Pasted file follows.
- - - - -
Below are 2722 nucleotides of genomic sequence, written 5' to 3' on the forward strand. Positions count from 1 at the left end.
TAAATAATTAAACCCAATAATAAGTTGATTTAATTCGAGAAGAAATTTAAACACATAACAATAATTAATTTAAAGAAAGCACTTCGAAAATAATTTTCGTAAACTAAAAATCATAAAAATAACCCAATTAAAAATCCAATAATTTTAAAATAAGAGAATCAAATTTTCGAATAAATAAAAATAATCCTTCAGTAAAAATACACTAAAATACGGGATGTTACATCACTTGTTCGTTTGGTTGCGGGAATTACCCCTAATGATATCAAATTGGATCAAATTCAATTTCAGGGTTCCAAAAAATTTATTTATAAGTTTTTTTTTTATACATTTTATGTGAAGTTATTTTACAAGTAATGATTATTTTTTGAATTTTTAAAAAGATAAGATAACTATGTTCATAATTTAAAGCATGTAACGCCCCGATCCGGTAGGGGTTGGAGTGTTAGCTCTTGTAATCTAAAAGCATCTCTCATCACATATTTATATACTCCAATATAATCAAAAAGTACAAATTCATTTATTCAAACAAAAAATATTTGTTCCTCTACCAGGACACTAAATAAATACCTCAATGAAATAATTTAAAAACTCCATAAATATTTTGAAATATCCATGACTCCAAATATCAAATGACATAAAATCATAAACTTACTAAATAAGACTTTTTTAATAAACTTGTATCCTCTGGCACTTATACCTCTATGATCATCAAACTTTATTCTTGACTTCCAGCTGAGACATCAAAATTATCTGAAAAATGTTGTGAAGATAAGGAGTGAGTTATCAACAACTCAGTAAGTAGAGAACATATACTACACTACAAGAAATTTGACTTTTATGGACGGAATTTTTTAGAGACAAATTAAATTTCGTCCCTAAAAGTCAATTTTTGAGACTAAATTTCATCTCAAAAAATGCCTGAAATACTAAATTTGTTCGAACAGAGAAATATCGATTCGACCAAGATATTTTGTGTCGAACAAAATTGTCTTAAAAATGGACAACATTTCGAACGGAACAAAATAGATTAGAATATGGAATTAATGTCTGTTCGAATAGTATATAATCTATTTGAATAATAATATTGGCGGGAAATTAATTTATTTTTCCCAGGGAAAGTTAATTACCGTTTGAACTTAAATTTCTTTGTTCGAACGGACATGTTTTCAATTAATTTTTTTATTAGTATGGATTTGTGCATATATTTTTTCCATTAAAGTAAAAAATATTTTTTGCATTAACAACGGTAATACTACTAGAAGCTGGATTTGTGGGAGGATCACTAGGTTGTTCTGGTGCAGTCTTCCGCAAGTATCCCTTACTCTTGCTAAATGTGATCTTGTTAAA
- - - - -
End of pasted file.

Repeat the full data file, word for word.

Below are 2722 nucleotides of genomic sequence, written 5' to 3' on the forward strand. Positions count from 1 at the left end.
TAAATAATTAAACCCAATAATAAGTTGATTTAATTCGAGAAGAAATTTAAACACATAACAATAATTAATTTAAAGAAAGCACTTCGAAAATAATTTTCGTAAACTAAAAATCATAAAAATAACCCAATTAAAAATCCAATAATTTTAAAATAAGAGAATCAAATTTTCGAATAAATAAAAATAATCCTTCAGTAAAAATACACTAAAATACGGGATGTTACATCACTTGTTCGTTTGGTTGCGGGAATTACCCCTAATGATATCAAATTGGATCAAATTCAATTTCAGGGTTCCAAAAAATTTATTTATAAGTTTTTTTTTTATACATTTTATGTGAAGTTATTTTACAAGTAATGATTATTTTTTGAATTTTTAAAAAGATAAGATAACTATGTTCATAATTTAAAGCATGTAACGCCCCGATCCGGTAGGGGTTGGAGTGTTAGCTCTTGTAATCTAAAAGCATCTCTCATCACATATTTATATACTCCAATATAATCAAAAAGTACAAATTCATTTATTCAAACAAAAAATATTTGTTCCTCTACCAGGACACTAAATAAATACCTCAATGAAATAATTTAAAAACTCCATAAATATTTTGAAATATCCATGACTCCAAATATCAAATGACATAAAATCATAAACTTACTAAATAAGACTTTTTTAATAAACTTGTATCCTCTGGCACTTATACCTCTATGATCATCAAACTTTATTCTTGACTTCCAGCTGAGACATCAAAATTATCTGAAAAATGTTGTGAAGATAAGGAGTGAGTTATCAACAACTCAGTAAGTAGAGAACATATACTACACTACAAGAAATTTGACTTTTATGGACGGAATTTTTTAGAGACAAATTAAATTTCGTCCCTAAAAGTCAATTTTTGAGACTAAATTTCATCTCAAAAAATGCCTGAAATACTAAATTTGTTCGAACAGAGAAATATCGATTCGACCAAGATATTTTGTGTCGAACAAAATTGTCTTAAAAATGGACAACATTTCGAACGGAACAAAATAGATTAGAATATGGAATTAATGTCTGTTCGAATAGTATATAATCTATTTGAATAATAATATTGGCGGGAAATTAATTTATTTTTCCCAGGGAAAGTTAATTACCGTTTGAACTTAAATTTCTTTGTTCGAACGGACATGTTTTCAATTAATTTTTTTATTAGTATGGATTTGTGCATATATTTTTTCCATTAAAGTAAAAAATATTTTTTGCATTAACAACGGTAATACTACTAGAAGCTGGATTTGTGGGAGGATCACTAGGTTGTTCTGGTGCAGTCTTCCGCAAGTATCCCTTACTCTTGCTAAATGTGATCTTGTTAAA